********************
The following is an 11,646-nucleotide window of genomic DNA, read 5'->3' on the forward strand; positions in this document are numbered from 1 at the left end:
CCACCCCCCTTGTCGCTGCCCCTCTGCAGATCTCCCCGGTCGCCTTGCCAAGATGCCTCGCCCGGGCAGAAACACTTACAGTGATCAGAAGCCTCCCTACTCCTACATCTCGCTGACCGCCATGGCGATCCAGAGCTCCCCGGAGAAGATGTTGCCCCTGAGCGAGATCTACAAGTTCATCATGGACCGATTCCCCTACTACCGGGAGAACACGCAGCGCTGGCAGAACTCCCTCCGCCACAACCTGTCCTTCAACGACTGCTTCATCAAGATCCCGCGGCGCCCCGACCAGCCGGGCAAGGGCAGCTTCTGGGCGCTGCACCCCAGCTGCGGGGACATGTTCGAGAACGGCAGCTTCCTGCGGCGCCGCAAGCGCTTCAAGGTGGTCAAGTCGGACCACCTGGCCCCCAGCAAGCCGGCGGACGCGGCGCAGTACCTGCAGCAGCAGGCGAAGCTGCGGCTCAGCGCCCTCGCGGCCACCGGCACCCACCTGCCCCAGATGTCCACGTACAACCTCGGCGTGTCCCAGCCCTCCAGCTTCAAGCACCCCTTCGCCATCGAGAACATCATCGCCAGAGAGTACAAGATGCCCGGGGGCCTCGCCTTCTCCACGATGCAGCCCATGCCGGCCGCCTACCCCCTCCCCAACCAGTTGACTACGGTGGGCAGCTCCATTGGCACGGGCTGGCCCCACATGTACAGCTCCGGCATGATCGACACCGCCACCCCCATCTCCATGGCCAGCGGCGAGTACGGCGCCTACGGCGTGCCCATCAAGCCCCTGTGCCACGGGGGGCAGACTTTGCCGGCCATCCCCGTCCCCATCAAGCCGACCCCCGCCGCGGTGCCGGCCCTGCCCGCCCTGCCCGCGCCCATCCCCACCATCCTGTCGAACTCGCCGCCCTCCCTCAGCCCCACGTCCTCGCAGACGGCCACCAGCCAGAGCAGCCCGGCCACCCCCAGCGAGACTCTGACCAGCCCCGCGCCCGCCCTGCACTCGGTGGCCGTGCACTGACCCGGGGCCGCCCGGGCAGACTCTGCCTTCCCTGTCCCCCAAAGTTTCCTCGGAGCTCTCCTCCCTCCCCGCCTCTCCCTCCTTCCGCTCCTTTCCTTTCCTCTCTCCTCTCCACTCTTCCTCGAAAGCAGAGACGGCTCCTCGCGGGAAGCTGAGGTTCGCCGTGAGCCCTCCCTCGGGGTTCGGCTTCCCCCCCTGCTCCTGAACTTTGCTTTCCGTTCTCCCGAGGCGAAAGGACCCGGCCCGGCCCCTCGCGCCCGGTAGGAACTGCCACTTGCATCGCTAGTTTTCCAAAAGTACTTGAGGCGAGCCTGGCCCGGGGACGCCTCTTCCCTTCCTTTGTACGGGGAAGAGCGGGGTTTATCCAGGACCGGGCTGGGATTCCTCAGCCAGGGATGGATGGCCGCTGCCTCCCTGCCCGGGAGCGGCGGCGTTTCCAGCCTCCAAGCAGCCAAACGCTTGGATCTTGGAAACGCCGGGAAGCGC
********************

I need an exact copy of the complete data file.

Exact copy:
The following is an 11,646-nucleotide window of genomic DNA, read 5'->3' on the forward strand; positions in this document are numbered from 1 at the left end:
CCACCCCCCTTGTCGCTGCCCCTCTGCAGATCTCCCCGGTCGCCTTGCCAAGATGCCTCGCCCGGGCAGAAACACTTACAGTGATCAGAAGCCTCCCTACTCCTACATCTCGCTGACCGCCATGGCGATCCAGAGCTCCCCGGAGAAGATGTTGCCCCTGAGCGAGATCTACAAGTTCATCATGGACCGATTCCCCTACTACCGGGAGAACACGCAGCGCTGGCAGAACTCCCTCCGCCACAACCTGTCCTTCAACGACTGCTTCATCAAGATCCCGCGGCGCCCCGACCAGCCGGGCAAGGGCAGCTTCTGGGCGCTGCACCCCAGCTGCGGGGACATGTTCGAGAACGGCAGCTTCCTGCGGCGCCGCAAGCGCTTCAAGGTGGTCAAGTCGGACCACCTGGCCCCCAGCAAGCCGGCGGACGCGGCGCAGTACCTGCAGCAGCAGGCGAAGCTGCGGCTCAGCGCCCTCGCGGCCACCGGCACCCACCTGCCCCAGATGTCCACGTACAACCTCGGCGTGTCCCAGCCCTCCAGCTTCAAGCACCCCTTCGCCATCGAGAACATCATCGCCAGAGAGTACAAGATGCCCGGGGGCCTCGCCTTCTCCACGATGCAGCCCATGCCGGCCGCCTACCCCCTCCCCAACCAGTTGACTACGGTGGGCAGCTCCATTGGCACGGGCTGGCCCCACATGTACAGCTCCGGCATGATCGACACCGCCACCCCCATCTCCATGGCCAGCGGCGAGTACGGCGCCTACGGCGTGCCCATCAAGCCCCTGTGCCACGGGGGGCAGACTTTGCCGGCCATCCCCGTCCCCATCAAGCCGACCCCCGCCGCGGTGCCGGCCCTGCCCGCCCTGCCCGCGCCCATCCCCACCATCCTGTCGAACTCGCCGCCCTCCCTCAGCCCCACGTCCTCGCAGACGGCCACCAGCCAGAGCAGCCCGGCCACCCCCAGCGAGACTCTGACCAGCCCCGCGCCCGCCCTGCACTCGGTGGCCGTGCACTGACCCGGGGCCGCCCGGGCAGACTCTGCCTTCCCTGTCCCCCAAAGTTTCCTCGGAGCTCTCCTCCCTCCCCGCCTCTCCCTCCTTCCGCTCCTTTCCTTTCCTCTCTCCTCTCCACTCTTCCTCGAAAGCAGAGACGGCTCCTCGCGGGAAGCTGAGGTTCGCCGTGAGCCCTCCCTCGGGGTTCGGCTTCCCCCCCTGCTCCTGAACTTTGCTTTCCGTTCTCCCGAGGCGAAAGGACCCGGCCCGGCCCCTCGCGCCCGGTAGGAACTGCCACTTGCATCGCTAGTTTTCCAAAAGTACTTGAGGCGAGCCTGGCCCGGGGACGCCTCTTCCCTTCCTTTGTACGGGGAAGAGCGGGGTTTATCCAGGACCGGGCTGGGATTCCTCAGCCAGGGATGGATGGCCGCTGCCTCCCTGCCCGGGAGCGGCGGCGTTTCCAGCCTCCAAGCAGCCAAACGCTTGGATCTTGGAAACGCCGGGAAGCGC